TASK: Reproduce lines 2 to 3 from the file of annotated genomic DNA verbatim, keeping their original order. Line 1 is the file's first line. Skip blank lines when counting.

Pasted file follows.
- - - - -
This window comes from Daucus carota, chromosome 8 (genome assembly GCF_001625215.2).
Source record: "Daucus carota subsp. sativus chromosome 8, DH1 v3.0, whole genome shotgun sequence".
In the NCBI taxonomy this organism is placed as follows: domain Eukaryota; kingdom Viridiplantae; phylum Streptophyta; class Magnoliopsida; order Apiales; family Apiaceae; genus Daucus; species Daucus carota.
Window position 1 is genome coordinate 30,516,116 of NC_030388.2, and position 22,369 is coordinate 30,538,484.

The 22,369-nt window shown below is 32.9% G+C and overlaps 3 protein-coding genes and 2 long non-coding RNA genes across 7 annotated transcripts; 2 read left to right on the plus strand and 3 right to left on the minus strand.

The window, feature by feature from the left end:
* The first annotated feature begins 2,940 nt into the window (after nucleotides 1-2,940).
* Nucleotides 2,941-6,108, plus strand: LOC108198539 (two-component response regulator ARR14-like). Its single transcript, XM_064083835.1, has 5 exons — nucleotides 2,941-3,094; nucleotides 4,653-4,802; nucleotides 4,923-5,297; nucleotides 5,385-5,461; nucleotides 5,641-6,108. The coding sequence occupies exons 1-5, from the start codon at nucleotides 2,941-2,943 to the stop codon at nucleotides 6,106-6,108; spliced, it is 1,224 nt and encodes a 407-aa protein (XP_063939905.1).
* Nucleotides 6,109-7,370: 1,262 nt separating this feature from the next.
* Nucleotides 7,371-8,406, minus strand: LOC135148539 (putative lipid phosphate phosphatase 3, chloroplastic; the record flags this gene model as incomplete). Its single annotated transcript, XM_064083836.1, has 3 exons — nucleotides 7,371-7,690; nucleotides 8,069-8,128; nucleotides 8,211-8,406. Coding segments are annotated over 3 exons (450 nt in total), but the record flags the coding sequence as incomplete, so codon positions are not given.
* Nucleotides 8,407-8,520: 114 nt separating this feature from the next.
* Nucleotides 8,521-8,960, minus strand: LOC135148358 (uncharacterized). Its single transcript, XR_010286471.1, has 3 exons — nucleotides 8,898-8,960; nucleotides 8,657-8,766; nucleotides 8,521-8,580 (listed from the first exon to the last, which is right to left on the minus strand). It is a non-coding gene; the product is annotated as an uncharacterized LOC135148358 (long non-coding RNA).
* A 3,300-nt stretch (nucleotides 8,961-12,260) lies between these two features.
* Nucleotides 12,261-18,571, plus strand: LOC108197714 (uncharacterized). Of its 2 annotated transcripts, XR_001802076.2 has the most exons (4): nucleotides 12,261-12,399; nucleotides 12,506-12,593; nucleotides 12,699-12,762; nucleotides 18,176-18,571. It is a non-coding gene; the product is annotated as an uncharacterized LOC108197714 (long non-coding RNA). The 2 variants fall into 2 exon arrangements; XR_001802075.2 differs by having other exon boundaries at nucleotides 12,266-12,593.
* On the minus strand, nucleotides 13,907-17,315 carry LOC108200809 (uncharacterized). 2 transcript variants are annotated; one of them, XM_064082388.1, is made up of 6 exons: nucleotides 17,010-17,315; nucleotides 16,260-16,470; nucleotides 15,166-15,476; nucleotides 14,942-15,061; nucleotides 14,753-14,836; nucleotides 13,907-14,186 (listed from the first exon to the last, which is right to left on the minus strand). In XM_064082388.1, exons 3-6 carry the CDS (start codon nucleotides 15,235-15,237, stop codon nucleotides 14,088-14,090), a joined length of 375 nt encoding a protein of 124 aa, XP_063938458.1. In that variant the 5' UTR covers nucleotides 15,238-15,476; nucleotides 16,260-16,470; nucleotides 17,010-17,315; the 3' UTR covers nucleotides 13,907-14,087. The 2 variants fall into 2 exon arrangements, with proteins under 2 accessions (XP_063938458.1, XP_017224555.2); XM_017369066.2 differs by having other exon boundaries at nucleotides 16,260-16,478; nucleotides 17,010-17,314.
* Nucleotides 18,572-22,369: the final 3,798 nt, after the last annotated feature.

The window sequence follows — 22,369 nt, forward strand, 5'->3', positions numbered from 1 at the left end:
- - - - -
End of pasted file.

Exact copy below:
Source record: "Daucus carota subsp. sativus chromosome 8, DH1 v3.0, whole genome shotgun sequence".
In the NCBI taxonomy this organism is placed as follows: domain Eukaryota; kingdom Viridiplantae; phylum Streptophyta; class Magnoliopsida; order Apiales; family Apiaceae; genus Daucus; species Daucus carota.